But then again John is one of the most experienced players in the game and as a twice former winner here, knows exactly what it takes to win and is capable of doing it again. As far as his game is concerned he looks to have been in pretty good shape to me, his pot success and safety success being well up above 90% and when it really matters, producing some brilliant breaks that I don’t think that many other players in the field would have been capable of. He might have struggled to kill off his match with Mark Allen in the semis but I don’t personally see that as being a major factor. Leading someone by over ten frames it must have been hard for him to maintain his focus and I can’t imagine that this will be an issue in a world final!

If he can maintain a high level and play strong, consistent matchplayer snooker, then it will be very difficult for Shaun to stop him…

Second for Shaun?

But if there is one player in the tournament who I think can stop him, then it is Shaun Murphy who for me has probably played the best snooker in reaching what is his second world final following that remarkable triumph back in 2005.

He might have struggled at times this season and he might have looked well off his game against Andrew Higginson in the last 32 here, but he was much improved against Marco Fu and against Stephen Hendry produced some sensational snooker to edge past the seven times champion and into the last four. Like John it looked like he might cruise to victory with relative ease against his opponent Neil Robertson but from 2-0, 4-2, 9-5 and 14-7 up, he could not quite kill the match off and he soon found himself at 14-14 earlier this evening.

Like the champion that he is though (and like Higgins against Cope/Selby), he dug deep when he really had to and responded with three fabulous frames to re-assert himself on the match and take a well-deserved 17-14 victory. He might not be the most popular player on the tour but that was class in anybody’s book.

His cue action is an absolute dream, there are few better in the game at the moment who are playing as well as Shaun and as was said in commentary tonight, this will stand him in good stead should the match go close. As far as his statistics are concerned, his pot success has been pretty high and until his semi-final, so was his safety success, but he will certainly have to improve on this against someone as tactically astute as John. More positively though, his rest success was phenomenally high during his match with Robertson, as was his long pot success which was up at around 70%. As was the case in 2005, if Murphy is knocking those in consistently then he is going to be tough to beat…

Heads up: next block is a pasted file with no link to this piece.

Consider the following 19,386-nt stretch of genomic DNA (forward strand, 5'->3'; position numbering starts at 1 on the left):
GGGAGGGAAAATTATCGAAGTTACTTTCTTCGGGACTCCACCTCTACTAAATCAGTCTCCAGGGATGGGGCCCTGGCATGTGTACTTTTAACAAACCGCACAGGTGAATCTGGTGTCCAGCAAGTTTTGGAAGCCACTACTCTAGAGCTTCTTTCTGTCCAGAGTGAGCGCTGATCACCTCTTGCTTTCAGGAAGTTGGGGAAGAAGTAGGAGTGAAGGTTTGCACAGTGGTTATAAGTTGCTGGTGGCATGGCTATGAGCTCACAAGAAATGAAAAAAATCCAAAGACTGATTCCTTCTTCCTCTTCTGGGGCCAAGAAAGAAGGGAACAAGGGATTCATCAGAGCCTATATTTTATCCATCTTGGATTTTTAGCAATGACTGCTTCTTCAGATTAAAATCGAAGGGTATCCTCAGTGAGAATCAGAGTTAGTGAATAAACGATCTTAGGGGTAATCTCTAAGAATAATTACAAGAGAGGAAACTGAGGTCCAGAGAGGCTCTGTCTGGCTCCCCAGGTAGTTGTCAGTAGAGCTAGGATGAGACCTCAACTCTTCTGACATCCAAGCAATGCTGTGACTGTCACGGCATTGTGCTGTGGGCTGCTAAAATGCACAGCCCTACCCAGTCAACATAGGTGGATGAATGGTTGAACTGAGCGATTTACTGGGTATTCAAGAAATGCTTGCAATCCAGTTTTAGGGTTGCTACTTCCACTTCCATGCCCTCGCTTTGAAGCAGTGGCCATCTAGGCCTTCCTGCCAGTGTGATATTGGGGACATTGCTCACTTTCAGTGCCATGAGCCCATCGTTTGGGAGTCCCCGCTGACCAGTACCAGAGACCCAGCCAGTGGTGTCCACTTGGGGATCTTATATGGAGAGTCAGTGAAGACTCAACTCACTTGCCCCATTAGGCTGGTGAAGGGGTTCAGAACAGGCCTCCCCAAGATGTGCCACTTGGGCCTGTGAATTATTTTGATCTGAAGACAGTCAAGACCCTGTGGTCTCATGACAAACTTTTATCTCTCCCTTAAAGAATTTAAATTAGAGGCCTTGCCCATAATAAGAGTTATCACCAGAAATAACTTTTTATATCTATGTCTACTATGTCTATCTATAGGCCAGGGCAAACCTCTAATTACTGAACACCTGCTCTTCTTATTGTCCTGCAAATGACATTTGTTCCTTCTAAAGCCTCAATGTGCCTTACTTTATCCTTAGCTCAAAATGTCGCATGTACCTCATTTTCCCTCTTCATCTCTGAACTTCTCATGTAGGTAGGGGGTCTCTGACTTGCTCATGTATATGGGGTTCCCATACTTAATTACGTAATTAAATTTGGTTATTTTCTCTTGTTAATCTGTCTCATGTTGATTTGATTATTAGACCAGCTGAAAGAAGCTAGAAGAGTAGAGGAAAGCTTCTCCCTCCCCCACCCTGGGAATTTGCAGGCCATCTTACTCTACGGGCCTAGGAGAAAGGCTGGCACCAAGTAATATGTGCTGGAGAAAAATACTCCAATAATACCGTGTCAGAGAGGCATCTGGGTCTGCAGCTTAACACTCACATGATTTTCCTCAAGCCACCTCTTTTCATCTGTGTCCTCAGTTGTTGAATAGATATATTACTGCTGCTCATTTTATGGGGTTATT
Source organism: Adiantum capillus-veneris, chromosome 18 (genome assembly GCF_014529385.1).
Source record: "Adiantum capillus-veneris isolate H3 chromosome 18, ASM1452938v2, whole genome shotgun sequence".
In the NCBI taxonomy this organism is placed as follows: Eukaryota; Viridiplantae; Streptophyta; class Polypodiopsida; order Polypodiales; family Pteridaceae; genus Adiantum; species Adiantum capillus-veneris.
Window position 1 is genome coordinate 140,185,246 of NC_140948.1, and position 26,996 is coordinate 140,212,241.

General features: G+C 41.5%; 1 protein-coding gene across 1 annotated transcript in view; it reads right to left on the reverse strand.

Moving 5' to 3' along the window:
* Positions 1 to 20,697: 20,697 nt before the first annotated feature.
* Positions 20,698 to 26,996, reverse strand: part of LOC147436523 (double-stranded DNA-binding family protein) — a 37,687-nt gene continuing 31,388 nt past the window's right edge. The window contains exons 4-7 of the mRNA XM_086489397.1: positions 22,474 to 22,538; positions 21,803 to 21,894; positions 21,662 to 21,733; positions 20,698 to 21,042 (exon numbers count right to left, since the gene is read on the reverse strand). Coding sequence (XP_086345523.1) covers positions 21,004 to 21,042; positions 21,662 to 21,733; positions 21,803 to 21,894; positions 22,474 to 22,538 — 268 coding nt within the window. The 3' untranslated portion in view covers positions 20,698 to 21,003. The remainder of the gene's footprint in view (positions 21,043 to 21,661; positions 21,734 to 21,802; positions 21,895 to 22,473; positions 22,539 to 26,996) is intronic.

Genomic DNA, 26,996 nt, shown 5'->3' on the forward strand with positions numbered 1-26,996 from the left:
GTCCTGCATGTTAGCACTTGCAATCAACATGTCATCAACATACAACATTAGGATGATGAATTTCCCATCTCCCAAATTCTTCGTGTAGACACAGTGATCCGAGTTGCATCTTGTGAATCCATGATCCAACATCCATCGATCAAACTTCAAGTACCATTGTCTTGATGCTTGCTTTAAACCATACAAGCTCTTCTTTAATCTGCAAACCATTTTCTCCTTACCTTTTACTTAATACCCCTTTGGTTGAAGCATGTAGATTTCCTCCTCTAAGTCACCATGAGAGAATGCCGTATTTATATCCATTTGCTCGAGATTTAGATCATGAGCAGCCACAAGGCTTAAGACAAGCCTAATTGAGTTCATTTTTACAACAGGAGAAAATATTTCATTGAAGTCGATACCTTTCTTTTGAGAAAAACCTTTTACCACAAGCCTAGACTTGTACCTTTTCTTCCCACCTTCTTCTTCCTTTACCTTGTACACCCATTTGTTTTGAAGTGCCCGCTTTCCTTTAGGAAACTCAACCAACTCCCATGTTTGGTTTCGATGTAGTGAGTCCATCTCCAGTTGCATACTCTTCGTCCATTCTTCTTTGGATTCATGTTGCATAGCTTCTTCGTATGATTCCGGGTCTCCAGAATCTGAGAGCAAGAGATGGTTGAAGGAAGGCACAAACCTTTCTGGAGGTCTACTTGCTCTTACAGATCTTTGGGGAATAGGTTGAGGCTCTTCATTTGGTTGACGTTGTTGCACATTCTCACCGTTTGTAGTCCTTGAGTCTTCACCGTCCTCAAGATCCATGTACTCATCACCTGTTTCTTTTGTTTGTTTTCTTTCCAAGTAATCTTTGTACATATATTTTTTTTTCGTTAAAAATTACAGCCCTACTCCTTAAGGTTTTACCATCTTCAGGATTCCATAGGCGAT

So who do I think will win? It’s a tough one to call because with John being for me the best tactical player in the game at present, I feel that he is likely to have the upper hand in the scrappy frames, whilst Murphy is looking lethal from distance and I fancy him to perhaps just have the edge in the scoring against John.

On paper I feel that Higgins, being so vastly experienced, strong under pressure and of course ranked a clear number one on the one-year rankings is probably the favourite, but I’m going to go for Shaun to win his second world title. Barring half a session against Neil Robertson tonight he looks to be cueing very nicely and perhaps more importantly, he has a look about him that to me suggests he has total belief and is of a mind that he is here to take the title and that nobody is going to stop him. With the ability to back up the belief, I can see him taking what is all set to be a thriller…